There wasn't much more to this trade other than the Clippers freeing up cap space and a roster spot. It'll be interesting to see if Mullens makes Philly look smart for picking up his contract.
Philadelphia 76ers Get: Danny Granger, 2015 Second-Round Pick
To be completely honest, the Sixers could have traded Turner for a bag of Brussels sprouts and this grade would have been the same.
The bottom line is that Philadelphia needed to move him and do its best to get something out of the former No. 2 draft pick. The Sixers would have had to either tender Turner an $8.7 million qualifying offer to make him a restricted free agent, or try their luck at signing him as an unrestricted free agent. Either option would have likely ended up in Philly paying Turner way more than he's worth or losing him and getting nothing in return.
What grade do you give Sam Hinkie and his trade deadline deals?
Similar to Hawes, Hinkie wasn't able to get that first-round pick, but he ended up coming out of nowhere and grabbing Danny Granger from the Pacers. Granger is currently far from what he used to be, but acquiring him gives the Sixers some flexibility with their future.
The least beneficial options are to let his contract expire at the end of the year to open up cap space, or simply buy out Granger's contract so that he could play for a contender now. This option just doesn't really give the team much back except for an open roster spot. The best choice for Philadelphia would be to attempt a sign-and-trade at the end of the season. The chance of getting something for a former All-Star outweighs not getting anything for him.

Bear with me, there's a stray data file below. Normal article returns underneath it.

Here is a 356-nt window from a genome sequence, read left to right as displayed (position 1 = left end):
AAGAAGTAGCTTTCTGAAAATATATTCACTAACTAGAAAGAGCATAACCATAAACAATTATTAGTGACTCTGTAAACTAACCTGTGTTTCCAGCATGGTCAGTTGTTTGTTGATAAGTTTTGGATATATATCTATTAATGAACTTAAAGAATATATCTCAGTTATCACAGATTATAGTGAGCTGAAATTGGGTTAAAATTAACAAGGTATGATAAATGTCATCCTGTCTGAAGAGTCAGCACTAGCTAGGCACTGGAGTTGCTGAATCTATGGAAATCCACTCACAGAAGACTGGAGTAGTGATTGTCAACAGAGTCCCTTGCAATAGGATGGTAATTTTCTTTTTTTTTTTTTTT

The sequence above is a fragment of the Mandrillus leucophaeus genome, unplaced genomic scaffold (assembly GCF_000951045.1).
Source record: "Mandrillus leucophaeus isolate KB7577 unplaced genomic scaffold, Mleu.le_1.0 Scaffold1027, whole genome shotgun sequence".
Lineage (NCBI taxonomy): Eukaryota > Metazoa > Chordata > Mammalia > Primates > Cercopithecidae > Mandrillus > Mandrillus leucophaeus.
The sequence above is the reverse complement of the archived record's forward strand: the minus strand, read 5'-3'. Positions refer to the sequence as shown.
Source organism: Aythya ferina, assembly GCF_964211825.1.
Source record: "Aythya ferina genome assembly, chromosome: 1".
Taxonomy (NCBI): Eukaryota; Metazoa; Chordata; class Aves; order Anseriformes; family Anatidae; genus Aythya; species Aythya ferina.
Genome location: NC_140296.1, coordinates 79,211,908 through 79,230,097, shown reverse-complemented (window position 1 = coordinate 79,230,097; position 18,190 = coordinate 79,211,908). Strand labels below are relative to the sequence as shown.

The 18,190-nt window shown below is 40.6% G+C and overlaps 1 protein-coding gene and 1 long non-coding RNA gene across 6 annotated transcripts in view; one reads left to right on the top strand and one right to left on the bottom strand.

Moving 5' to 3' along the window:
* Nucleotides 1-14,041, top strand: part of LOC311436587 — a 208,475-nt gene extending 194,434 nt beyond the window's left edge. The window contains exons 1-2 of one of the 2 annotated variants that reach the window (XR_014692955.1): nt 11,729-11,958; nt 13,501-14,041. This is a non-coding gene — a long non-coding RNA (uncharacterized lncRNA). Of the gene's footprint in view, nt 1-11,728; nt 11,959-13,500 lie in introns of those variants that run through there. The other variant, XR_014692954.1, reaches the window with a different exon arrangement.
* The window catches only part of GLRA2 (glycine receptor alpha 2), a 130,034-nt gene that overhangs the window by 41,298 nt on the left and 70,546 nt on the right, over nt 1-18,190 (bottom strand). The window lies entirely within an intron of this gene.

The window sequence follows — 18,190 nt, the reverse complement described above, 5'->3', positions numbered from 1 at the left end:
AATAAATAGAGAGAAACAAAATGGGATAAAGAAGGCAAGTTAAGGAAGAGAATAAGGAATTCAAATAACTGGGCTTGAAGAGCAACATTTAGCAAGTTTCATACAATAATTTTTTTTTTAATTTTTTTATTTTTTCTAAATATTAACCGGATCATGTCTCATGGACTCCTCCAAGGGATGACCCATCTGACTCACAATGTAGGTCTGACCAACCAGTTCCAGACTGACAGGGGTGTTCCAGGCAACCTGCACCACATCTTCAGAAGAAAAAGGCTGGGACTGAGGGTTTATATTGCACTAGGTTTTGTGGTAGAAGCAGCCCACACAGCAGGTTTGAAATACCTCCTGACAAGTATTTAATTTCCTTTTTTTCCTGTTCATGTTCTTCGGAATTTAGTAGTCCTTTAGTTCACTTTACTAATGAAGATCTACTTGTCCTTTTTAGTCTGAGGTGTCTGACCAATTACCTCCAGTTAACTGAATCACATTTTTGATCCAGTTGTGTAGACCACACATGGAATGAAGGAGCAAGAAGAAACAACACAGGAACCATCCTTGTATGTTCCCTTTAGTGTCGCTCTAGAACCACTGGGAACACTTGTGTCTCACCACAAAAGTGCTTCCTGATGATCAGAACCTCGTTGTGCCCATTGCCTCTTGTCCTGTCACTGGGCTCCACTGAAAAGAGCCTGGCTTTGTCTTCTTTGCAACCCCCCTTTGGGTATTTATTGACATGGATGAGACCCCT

Acquiring the 2015 second-round pick and moving Allen are small bonuses to doing what needed to be done. There was no point in keeping Turner around any longer than he needed to be. It was in the best interest of both parties to go their own ways, and Hinkie found a way to make it happen.
The future isn't anything but bright for the Sixers.
The team is incredibly young and lacks much talent at all, but it's exactly how Hinkie wants it right now. Philadelphia has loaded up with the possibility of two lottery picks and enough second-round picks to potentially move up even further in the loaded 2014 draft.
Will the team get to where they want to go overnight? Absolutely not.
It's definitely going to take some time, but the Sixers have the potential to have an incredibly good team in three or four years.